Vuelta a Espana
Photo: Justin Setterfield/Getty Images

With breakthrough Vuelta crown, Roglic can finally smile in Madrid

The Slovenian makes history following a near-flawless Vuelta victory that confirmed he is a grand tour powerhouse.

It’s been an intense three weeks for Primoz Roglic, and after crossing the finish line Sunday in Madrid, he can finally breathe easy. And smile.

If it didn’t seem like Roglic was enjoying this Vuelta a España throughout the past intense three weeks, well, he could finally let down his guard as the pack rolled into downtown Madrid for the final trot across the line.

“I am very happy,” Roglic said Sunday. “I am relieved that we have been able to bring this to a close successfully.”

The Jumbo-Visma captain made history Sunday at many levels: the first Slovenian to win a grand tour, the first for his rebranded franchise, and yes, the first for a former ski jumper.

“A lot of things have happened very fast,” he said. “I changed from skis to bikes. I started as an amateur until now I race with the best. It was a very fast evolution.”

His first grand tour victory was complete at every level. He won one stage — the time trial in Pau that put him over the top — and he was in the front in every key mountain stage in the race. In contrast to the Giro d’Italia in May, Roglic made no costly mistakes that jeopardized his chances for victory.

Surrounded by a strong and deep Jumbo-Visma, Roglic seemed impermeable during a wild Vuelta that continued on cycling’s changing of the guard. Roglic never panicked, and he always followed the right moves.

It was clear he learned something from the Giro d’Italia in May, when he scraped his way onto the podium with third.

“I never thought [the race was lost],” Roglic said. “It was not the easiest Vuelta for me, not with so much luck. I had a strong team around me, and I managed to have everything under control.”

There were crashes — in the opening team time trial, on the gravel in the rain-soaked Pyrénées in Andorra and again during Friday’s controversial stage — but each time, Roglic evaded serious injury.

Unlike the Giro d’Italia in May, when he started as the red-hot favorite only to succumb to superior rivals, Roglic raced a near-perfect Vuelta.

“It was 20 crazy days of racing,” Roglic said. “Every day was very intense.”

In a Vuelta that was missing some marquee names, Roglic started as the favorite and lived up to expectations. Roglic adroitly handled his rivals, marking them in the mountains, even attacking when the moment was right, and used his time trial skills to press home the advantage.

Roglic celebrated with his teammates as soon as they crossed the line in Madrid. Photo: Justin Setterfield/Getty Images

Alejandro Valverde (Movistar) was a constant presence, but the aging world champion gave up too much time in Pau, and could never come over the top of Roglic in the mountains. Tadej Pogacar (UAE-Emirates) was the revelation of the Vuelta, winning three stages and finishing third. An inconsistent Miguel Ángel López (Astana) confirmed he still has a way to go before he can seriously challenge for a grand tour title. Nairo Quintana (Movistar) fought bravely and won a stage, but never seemed truly in the hunt despite riding into podium range going into the final week.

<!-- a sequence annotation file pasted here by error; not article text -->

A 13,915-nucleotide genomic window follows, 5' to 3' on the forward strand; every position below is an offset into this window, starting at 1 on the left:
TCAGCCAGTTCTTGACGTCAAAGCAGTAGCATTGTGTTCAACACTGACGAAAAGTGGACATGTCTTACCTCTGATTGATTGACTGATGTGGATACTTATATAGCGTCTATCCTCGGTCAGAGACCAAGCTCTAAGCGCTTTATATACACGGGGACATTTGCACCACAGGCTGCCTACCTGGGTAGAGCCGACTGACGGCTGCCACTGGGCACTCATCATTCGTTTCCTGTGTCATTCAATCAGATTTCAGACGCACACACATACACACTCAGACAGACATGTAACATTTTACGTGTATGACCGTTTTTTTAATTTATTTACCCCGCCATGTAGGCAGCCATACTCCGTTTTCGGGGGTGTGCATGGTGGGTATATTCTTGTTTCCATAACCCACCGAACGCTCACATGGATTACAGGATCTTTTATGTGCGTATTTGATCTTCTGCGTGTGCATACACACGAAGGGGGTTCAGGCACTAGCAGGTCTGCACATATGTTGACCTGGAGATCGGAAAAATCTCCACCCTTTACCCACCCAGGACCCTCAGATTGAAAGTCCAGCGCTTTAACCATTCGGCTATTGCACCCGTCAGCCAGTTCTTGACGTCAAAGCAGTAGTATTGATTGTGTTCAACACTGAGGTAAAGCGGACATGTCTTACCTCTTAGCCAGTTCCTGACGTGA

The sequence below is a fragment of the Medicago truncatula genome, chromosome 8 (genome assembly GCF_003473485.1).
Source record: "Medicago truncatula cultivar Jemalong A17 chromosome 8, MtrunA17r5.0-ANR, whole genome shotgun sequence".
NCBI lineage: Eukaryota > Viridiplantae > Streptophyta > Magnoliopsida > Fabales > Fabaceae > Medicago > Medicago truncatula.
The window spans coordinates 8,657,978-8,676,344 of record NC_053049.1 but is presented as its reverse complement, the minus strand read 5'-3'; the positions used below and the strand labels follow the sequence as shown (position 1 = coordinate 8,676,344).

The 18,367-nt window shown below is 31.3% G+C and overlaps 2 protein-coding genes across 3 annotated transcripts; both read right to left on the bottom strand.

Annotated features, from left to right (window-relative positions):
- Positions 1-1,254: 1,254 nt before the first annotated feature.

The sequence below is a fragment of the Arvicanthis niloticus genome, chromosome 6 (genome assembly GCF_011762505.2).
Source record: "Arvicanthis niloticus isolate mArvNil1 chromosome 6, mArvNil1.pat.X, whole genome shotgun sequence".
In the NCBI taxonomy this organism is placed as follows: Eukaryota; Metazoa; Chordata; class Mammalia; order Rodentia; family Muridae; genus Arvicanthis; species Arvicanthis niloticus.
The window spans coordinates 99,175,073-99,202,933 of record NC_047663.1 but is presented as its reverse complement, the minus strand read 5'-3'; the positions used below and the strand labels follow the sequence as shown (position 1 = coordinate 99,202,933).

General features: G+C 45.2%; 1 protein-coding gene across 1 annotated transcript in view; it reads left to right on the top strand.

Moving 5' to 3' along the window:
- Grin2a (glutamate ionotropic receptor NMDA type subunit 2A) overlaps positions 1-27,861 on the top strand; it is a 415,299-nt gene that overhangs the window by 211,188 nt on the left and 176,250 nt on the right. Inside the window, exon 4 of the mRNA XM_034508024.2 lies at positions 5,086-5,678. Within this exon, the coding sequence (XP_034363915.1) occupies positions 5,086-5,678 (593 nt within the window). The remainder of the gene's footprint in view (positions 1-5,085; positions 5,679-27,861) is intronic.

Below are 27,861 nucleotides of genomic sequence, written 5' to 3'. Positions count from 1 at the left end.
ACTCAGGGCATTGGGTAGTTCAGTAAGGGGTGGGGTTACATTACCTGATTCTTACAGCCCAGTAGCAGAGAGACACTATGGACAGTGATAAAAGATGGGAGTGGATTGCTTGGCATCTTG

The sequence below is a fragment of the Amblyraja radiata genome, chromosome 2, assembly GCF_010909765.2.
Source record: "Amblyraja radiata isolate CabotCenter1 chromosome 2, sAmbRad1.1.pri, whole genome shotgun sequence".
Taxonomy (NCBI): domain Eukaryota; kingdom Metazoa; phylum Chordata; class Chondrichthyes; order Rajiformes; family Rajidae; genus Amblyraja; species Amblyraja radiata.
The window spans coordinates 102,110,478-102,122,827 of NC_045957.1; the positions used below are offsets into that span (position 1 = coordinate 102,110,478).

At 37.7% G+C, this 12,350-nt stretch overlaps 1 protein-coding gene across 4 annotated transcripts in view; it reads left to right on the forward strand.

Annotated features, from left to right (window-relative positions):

Though Roglic made it look easy, he dodged more than a few bullets along the way.

The biggest dangers came from unexpected places. The crashes could take anyone out at any time. The other came in the crosswinds across the windswept meseta of northern Spain in stage 17. The race blew up, but Jumbo-Visma found some allies to keep Roglic in red.

“It has been three difficult and tough weeks with many ups and downs,” Roglic said. “The many crashes and setbacks especially made it mentally difficult.”

Roglic, however, remained enigmatic and standoffish to the press corps. Naturally shy and perhaps uncomfortable with the attention that comes with being the race leader, Roglic gave short shrift to the press pack, often briefly answering three questions before walking out of a press conference.

For journalists accustomed to gregarious and expressive winners, such as Chris Froome or Alberto Contador, it was hard for the Spanish media to warm up to this Slovenian interloper.

“I am very happy,” Roglic said of his victory. “Until now, I have been smiling in secret places. Now I can smile more openly.”

Even if some in the press box were grumbling, Roglic leaves the Vuelta a legitimate grand tour powerhouse. Packing world-class climbing and time trial skills, he claims the overall title in just his fifth grand tour start.

At 29, Roglic is still relatively young by racing years. He left ski jumping in 2012, and made the incredible transformation into an elite cyclist. Roglic clearly had the natural engine and picked up the racing quickly to survive in the bunch. Since joining his Dutch team in 2016, his evolution at the WorldTour has been impressive by every measure.

Going into 2020, he will be backed by an even stronger Jumbo-Visma that sees the arrival of Tom Dumoulin. Management isn’t letting him go anywhere, and announced a four-year contract extension to keep him in Jumbo-Visma colors through 2023.

When asked if he can now win the Tour de France, he replied, “Sure, why not?”

Now with the backing of the ever-improving Jumbo-Visma, and the confidence that will come with the Vuelta victory, the Tour de France will be Roglic’s next mountain to climb.